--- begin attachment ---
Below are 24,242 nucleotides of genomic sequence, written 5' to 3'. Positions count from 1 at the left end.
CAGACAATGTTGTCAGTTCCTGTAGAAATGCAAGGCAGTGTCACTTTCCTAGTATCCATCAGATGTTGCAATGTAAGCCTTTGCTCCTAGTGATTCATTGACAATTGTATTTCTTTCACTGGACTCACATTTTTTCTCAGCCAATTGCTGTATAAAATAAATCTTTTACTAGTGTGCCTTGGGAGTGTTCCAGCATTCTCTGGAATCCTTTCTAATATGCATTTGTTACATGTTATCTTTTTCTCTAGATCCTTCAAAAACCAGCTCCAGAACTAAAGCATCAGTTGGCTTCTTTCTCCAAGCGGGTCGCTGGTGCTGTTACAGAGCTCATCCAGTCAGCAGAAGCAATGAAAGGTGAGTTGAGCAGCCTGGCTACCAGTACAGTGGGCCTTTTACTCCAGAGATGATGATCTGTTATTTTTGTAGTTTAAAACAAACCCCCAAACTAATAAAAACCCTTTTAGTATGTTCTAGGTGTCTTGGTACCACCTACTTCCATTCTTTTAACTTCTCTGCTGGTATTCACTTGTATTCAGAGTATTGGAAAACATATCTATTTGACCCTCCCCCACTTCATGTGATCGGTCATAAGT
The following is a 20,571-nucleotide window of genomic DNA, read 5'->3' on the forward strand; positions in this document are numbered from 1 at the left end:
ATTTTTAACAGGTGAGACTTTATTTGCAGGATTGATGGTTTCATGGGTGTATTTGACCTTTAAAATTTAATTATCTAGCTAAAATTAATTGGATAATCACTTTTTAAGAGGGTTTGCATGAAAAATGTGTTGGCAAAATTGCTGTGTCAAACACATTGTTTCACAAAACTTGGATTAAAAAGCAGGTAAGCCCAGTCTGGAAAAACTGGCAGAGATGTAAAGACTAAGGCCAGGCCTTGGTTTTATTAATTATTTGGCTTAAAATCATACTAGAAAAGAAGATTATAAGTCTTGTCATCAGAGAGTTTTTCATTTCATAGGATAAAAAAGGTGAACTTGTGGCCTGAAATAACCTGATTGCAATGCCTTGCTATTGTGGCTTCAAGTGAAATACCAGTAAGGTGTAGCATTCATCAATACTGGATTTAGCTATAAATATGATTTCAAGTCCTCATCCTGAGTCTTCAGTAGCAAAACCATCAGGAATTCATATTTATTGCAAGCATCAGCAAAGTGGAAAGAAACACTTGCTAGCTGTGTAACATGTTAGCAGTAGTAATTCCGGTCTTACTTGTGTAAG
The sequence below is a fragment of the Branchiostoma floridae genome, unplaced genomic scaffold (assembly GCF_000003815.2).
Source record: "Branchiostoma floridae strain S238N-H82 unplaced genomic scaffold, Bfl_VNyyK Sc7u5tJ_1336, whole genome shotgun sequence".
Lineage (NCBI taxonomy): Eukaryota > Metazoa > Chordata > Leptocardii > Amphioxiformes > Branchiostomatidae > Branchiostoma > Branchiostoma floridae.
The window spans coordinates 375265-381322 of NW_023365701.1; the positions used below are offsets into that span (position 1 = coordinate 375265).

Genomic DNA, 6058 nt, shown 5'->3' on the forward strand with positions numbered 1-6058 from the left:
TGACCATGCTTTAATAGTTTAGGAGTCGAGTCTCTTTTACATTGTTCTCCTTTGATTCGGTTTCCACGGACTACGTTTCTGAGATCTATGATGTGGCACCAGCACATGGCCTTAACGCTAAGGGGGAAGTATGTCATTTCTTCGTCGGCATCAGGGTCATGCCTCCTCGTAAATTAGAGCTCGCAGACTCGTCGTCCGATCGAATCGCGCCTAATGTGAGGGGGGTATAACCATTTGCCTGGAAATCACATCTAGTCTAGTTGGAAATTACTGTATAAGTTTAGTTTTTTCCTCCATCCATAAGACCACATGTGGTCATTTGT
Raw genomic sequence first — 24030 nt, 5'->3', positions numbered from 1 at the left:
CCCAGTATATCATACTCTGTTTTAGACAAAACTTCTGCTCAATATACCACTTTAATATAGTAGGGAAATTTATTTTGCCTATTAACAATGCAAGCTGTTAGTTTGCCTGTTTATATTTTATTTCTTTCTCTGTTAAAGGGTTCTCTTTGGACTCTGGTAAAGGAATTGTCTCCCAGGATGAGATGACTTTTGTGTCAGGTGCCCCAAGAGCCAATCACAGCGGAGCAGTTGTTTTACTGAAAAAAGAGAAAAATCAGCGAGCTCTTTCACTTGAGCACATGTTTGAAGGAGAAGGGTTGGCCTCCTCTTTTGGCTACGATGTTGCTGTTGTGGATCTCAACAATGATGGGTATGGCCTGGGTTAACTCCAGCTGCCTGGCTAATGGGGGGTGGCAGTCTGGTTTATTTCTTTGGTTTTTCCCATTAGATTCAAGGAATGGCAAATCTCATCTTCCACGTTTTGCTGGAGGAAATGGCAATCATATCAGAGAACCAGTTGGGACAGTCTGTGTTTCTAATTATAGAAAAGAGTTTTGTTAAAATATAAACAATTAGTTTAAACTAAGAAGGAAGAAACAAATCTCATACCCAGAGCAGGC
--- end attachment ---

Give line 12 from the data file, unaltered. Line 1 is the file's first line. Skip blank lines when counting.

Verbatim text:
CCCAGTATATCATACTCTGTTTTAGACAAAACTTCTGCTCAATATACCACTTTAATATAGTAGGGAAATTTATTTTGCCTATTAACAATGCAAGCTGTTAGTTTGCCTGTTTATATTTTATTTCTTTCTCTGTTAAAGGGTTCTCTTTGGACTCTGGTAAAGGAATTGTCTCCCAGGATGAGATGACTTTTGTGTCAGGTGCCCCAAGAGCCAATCACAGCGGAGCAGTTGTTTTACTGAAAAAAGAGAAAAATCAGCGAGCTCTTTCACTTGAGCACATGTTTGAAGGAGAAGGGTTGGCCTCCTCTTTTGGCTACGATGTTGCTGTTGTGGATCTCAACAATGATGGGTATGGCCTGGGTTAACTCCAGCTGCCTGGCTAATGGGGGGTGGCAGTCTGGTTTATTTCTTTGGTTTTTCCCATTAGATTCAAGGAATGGCAAATCTCATCTTCCACGTTTTGCTGGAGGAAATGGCAATCATATCAGAGAACCAGTTGGGACAGTCTGTGTTTCTAATTATAGAAAAGAGTTTTGTTAAAATATAAACAATTAGTTTAAACTAAGAAGGAAGAAACAAATCTCATACCCAGAGCAGGC